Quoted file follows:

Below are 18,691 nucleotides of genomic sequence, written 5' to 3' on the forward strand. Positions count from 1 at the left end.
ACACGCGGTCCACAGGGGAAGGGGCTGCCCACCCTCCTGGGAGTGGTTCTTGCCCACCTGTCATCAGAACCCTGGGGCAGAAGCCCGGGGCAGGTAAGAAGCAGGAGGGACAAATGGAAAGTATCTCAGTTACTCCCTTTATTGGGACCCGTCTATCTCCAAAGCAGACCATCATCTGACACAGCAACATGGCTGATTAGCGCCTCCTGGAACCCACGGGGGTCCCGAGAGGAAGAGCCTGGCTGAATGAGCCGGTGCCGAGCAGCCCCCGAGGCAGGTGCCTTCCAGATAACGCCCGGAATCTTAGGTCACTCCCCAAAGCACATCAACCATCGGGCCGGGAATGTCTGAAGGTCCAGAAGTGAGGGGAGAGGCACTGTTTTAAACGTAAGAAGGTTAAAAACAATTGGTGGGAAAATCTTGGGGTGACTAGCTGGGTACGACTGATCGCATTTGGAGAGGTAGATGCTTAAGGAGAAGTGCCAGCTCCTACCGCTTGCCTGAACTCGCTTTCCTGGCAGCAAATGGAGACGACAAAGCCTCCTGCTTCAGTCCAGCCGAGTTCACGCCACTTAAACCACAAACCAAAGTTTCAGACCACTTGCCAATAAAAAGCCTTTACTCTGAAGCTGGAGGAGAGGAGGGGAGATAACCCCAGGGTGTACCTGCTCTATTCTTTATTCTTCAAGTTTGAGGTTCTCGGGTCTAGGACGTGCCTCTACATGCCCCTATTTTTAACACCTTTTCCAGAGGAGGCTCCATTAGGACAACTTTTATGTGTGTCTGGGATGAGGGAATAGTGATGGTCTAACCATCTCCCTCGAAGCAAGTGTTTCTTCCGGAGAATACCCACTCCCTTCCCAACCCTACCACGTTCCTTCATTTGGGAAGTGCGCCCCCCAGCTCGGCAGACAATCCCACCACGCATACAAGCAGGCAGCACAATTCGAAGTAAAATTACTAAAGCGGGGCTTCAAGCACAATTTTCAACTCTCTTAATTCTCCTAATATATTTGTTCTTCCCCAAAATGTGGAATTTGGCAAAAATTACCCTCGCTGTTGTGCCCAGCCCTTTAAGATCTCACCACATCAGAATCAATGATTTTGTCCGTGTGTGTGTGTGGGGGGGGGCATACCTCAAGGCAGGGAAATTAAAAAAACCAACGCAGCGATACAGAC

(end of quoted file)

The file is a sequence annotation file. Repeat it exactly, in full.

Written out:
Below are 18,691 nucleotides of genomic sequence, written 5' to 3' on the forward strand. Positions count from 1 at the left end.
ACACGCGGTCCACAGGGGAAGGGGCTGCCCACCCTCCTGGGAGTGGTTCTTGCCCACCTGTCATCAGAACCCTGGGGCAGAAGCCCGGGGCAGGTAAGAAGCAGGAGGGACAAATGGAAAGTATCTCAGTTACTCCCTTTATTGGGACCCGTCTATCTCCAAAGCAGACCATCATCTGACACAGCAACATGGCTGATTAGCGCCTCCTGGAACCCACGGGGGTCCCGAGAGGAAGAGCCTGGCTGAATGAGCCGGTGCCGAGCAGCCCCCGAGGCAGGTGCCTTCCAGATAACGCCCGGAATCTTAGGTCACTCCCCAAAGCACATCAACCATCGGGCCGGGAATGTCTGAAGGTCCAGAAGTGAGGGGAGAGGCACTGTTTTAAACGTAAGAAGGTTAAAAACAATTGGTGGGAAAATCTTGGGGTGACTAGCTGGGTACGACTGATCGCATTTGGAGAGGTAGATGCTTAAGGAGAAGTGCCAGCTCCTACCGCTTGCCTGAACTCGCTTTCCTGGCAGCAAATGGAGACGACAAAGCCTCCTGCTTCAGTCCAGCCGAGTTCACGCCACTTAAACCACAAACCAAAGTTTCAGACCACTTGCCAATAAAAAGCCTTTACTCTGAAGCTGGAGGAGAGGAGGGGAGATAACCCCAGGGTGTACCTGCTCTATTCTTTATTCTTCAAGTTTGAGGTTCTCGGGTCTAGGACGTGCCTCTACATGCCCCTATTTTTAACACCTTTTCCAGAGGAGGCTCCATTAGGACAACTTTTATGTGTGTCTGGGATGAGGGAATAGTGATGGTCTAACCATCTCCCTCGAAGCAAGTGTTTCTTCCGGAGAATACCCACTCCCTTCCCAACCCTACCACGTTCCTTCATTTGGGAAGTGCGCCCCCCAGCTCGGCAGACAATCCCACCACGCATACAAGCAGGCAGCACAATTCGAAGTAAAATTACTAAAGCGGGGCTTCAAGCACAATTTTCAACTCTCTTAATTCTCCTAATATATTTGTTCTTCCCCAAAATGTGGAATTTGGCAAAAATTACCCTCGCTGTTGTGCCCAGCCCTTTAAGATCTCACCACATCAGAATCAATGATTTTGTCCGTGTGTGTGTGTGGGGGGGGGCATACCTCAAGGCAGGGAAATTAAAAAAACCAACGCAGCGATACAGAC